The general manager of an aviation company that operates at the Clovis Municipal Airport said the city has banned him from airport property because he has raised concerns about the airport director — but the city’s attorney said the action is justifiable.
In a letter from City Manager Larry Fry to Blue Sky Aviation General Manager Carlos Arias dated Oct. 4, 2016, Arias is informed “The City of Clovis hereby notifies you that from receipt of this letter, and until rescinded in writing, you are banned from Clovis Municipal Airport. You must relinquish access cards. You are not permitted to enter or remain upon any portion of the airport property. Violation of this notice will constitute a criminal trespass and will result in arrest and prosecution.”
The letter cites Chapter 30, Article 14 of the New Mexico State Statutes regarding trespassing.
“I contacted (City Attorney) Mr. (David) Richards and Mr. Fry to get a reason and they declined to offer a reason,” Arias said with regard to the ban. “I was in my office and the letter was hand delivered by the Clovis Police Department. I was escorted off the premises.”
Arias said he believes the ban order stems from he and others alleging improprieties by Clovis Municipal Airport Director Kyle Berkshire.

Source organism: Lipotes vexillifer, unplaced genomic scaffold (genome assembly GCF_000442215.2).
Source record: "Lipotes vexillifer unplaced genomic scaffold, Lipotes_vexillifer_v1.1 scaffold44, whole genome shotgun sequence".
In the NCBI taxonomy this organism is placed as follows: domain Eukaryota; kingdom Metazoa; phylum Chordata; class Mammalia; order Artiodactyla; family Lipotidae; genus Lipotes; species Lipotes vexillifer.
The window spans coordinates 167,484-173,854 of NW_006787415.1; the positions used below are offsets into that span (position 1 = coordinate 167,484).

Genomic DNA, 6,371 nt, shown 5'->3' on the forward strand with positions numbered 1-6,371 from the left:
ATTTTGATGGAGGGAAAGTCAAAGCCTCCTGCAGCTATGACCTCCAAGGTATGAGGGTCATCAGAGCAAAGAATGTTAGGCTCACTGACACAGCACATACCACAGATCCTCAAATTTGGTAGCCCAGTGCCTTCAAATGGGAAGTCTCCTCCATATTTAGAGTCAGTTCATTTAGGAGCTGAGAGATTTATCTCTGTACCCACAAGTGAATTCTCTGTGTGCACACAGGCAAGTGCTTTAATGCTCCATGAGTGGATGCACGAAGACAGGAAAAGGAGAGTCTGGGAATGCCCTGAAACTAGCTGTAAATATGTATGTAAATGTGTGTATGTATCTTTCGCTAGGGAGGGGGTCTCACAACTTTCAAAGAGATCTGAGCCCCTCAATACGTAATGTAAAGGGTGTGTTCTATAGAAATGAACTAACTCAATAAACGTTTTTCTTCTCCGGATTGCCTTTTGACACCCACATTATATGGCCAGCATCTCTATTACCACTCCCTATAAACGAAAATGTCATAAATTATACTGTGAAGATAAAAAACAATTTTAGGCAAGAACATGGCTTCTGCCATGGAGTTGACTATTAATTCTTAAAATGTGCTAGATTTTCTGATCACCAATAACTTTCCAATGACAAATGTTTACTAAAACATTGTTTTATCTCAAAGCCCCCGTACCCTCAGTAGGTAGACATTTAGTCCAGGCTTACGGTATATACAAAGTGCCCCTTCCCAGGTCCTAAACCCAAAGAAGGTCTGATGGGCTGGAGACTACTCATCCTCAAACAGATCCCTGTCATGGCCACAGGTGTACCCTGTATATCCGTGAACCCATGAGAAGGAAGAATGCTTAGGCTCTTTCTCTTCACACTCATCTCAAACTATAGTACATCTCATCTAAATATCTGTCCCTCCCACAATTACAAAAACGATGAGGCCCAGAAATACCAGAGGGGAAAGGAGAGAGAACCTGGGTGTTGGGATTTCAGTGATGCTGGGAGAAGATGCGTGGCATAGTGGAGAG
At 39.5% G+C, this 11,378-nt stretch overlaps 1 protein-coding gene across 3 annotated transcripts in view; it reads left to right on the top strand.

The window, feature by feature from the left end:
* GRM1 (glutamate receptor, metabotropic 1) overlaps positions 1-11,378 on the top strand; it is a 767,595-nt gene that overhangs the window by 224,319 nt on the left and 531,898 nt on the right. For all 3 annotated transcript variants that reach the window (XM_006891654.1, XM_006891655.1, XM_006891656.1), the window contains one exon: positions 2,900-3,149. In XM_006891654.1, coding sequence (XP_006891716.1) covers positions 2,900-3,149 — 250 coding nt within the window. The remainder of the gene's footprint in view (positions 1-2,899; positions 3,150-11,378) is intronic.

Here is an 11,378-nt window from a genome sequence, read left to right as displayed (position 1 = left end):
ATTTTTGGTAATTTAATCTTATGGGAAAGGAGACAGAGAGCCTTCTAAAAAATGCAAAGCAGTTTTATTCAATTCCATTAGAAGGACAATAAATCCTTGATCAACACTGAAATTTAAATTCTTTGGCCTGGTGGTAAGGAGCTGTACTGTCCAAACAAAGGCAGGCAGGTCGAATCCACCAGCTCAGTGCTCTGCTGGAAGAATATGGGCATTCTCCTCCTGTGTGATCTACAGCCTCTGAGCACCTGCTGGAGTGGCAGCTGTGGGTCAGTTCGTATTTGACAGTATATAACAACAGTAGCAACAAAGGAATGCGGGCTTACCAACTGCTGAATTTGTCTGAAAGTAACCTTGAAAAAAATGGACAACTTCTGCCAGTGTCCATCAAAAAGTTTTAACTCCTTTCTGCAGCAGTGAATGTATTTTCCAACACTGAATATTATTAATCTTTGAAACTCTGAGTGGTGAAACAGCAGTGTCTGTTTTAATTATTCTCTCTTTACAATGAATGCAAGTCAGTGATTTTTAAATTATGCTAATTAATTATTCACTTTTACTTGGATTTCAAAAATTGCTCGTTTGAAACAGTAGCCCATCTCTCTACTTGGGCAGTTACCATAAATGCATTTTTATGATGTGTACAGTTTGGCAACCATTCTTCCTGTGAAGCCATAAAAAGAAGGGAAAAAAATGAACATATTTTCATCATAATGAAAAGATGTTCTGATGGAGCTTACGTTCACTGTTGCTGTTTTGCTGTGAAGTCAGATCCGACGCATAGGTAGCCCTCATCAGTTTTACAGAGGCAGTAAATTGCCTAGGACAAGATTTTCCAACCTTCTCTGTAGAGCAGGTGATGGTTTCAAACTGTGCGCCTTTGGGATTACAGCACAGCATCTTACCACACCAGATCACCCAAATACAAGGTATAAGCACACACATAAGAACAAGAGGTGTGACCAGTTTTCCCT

“I am a member of the Clovis Pilots Association and we have been involved with allegations of violations against Mr. Berkshire,” he said. “We’re holding the city accountable for rules and regulations violations. I believe the ban is retaliatory. I was actually in the process of completing a formal complaint against Mr. Berkshire when the police appeared on the premises. I believe my rights have been violated, because this is a publicly-subsidized airport.”
Richards said the city has grounds for the ban.
“The ban was justified and is in compliance with New Mexico law,” he said. “The law does not require a landowner to supply a reason for not allowing someone to enter that person’s land. The ban was not retaliatory.”
Last month, Clovis Pilots Association President Robert Thorn alleged in an email to city officials Berkshire flew his airplane on city business to Albuquerque International Airport from Clovis Municipal Airport and then back as a student pilot without the knowledge of his instructor.
Thorn wrote Berkshire’s alleged actions were “the equivalent of a city employee driving their personal car that is not registered doing city business without a driver’s license to Albuquerque and back.”
Berkshire has denied the allegations.